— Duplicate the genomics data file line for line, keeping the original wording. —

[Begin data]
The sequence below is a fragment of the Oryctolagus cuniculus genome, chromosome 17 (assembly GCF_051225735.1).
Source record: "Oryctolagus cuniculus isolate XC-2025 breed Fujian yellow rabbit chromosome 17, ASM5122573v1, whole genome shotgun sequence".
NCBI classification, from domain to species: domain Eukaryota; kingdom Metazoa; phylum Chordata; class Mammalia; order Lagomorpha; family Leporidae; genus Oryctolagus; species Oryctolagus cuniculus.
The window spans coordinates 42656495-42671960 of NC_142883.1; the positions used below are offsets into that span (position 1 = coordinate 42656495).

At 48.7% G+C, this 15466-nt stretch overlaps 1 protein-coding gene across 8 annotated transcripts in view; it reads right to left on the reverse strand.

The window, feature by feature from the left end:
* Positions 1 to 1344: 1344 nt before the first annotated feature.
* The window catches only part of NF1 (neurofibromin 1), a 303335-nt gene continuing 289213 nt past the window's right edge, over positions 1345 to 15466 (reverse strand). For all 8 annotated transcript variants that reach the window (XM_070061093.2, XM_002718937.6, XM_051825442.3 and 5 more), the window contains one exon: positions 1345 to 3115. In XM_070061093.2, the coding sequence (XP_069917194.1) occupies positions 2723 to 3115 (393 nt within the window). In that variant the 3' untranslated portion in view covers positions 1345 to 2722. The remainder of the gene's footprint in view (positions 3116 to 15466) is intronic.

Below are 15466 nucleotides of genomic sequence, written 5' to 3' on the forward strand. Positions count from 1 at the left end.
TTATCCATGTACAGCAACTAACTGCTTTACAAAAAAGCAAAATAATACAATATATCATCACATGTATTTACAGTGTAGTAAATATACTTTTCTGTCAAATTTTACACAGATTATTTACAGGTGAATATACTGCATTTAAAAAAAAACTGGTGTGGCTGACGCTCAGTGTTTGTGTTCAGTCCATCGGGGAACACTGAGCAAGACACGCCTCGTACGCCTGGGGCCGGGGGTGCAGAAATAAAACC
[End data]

The sequence below is a fragment of the Oryctolagus cuniculus genome, chromosome 17 (assembly GCF_051225735.1).
Source record: "Oryctolagus cuniculus isolate XC-2025 breed Fujian yellow rabbit chromosome 17, ASM5122573v1, whole genome shotgun sequence".
NCBI classification, from domain to species: domain Eukaryota; kingdom Metazoa; phylum Chordata; class Mammalia; order Lagomorpha; family Leporidae; genus Oryctolagus; species Oryctolagus cuniculus.
The window spans coordinates 42656495-42671960 of NC_142883.1; the positions used below are offsets into that span (position 1 = coordinate 42656495).

At 48.7% G+C, this 15466-nt stretch overlaps 1 protein-coding gene across 8 annotated transcripts in view; it reads right to left on the reverse strand.

The window, feature by feature from the left end:
* Positions 1 to 1344: 1344 nt before the first annotated feature.
* The window catches only part of NF1 (neurofibromin 1), a 303335-nt gene continuing 289213 nt past the window's right edge, over positions 1345 to 15466 (reverse strand). For all 8 annotated transcript variants that reach the window (XM_070061093.2, XM_002718937.6, XM_051825442.3 and 5 more), the window contains one exon: positions 1345 to 3115. In XM_070061093.2, the coding sequence (XP_069917194.1) occupies positions 2723 to 3115 (393 nt within the window). In that variant the 3' untranslated portion in view covers positions 1345 to 2722. The remainder of the gene's footprint in view (positions 3116 to 15466) is intronic.

Below are 15466 nucleotides of genomic sequence, written 5' to 3' on the forward strand. Positions count from 1 at the left end.
TTATCCATGTACAGCAACTAACTGCTTTACAAAAAAGCAAAATAATACAATATATCATCACATGTATTTACAGTGTAGTAAATATACTTTTCTGTCAAATTTTACACAGATTATTTACAGGTGAATATACTGCATTTAAAAAAAAACTGGTGTGGCTGACGCTCAGTGTTTGTGTTCAGTCCATCGGGGAACACTGAGCAAGACACGCCTCGTACGCCTGGGGCCGGGGGTGCAGAAATAAAACC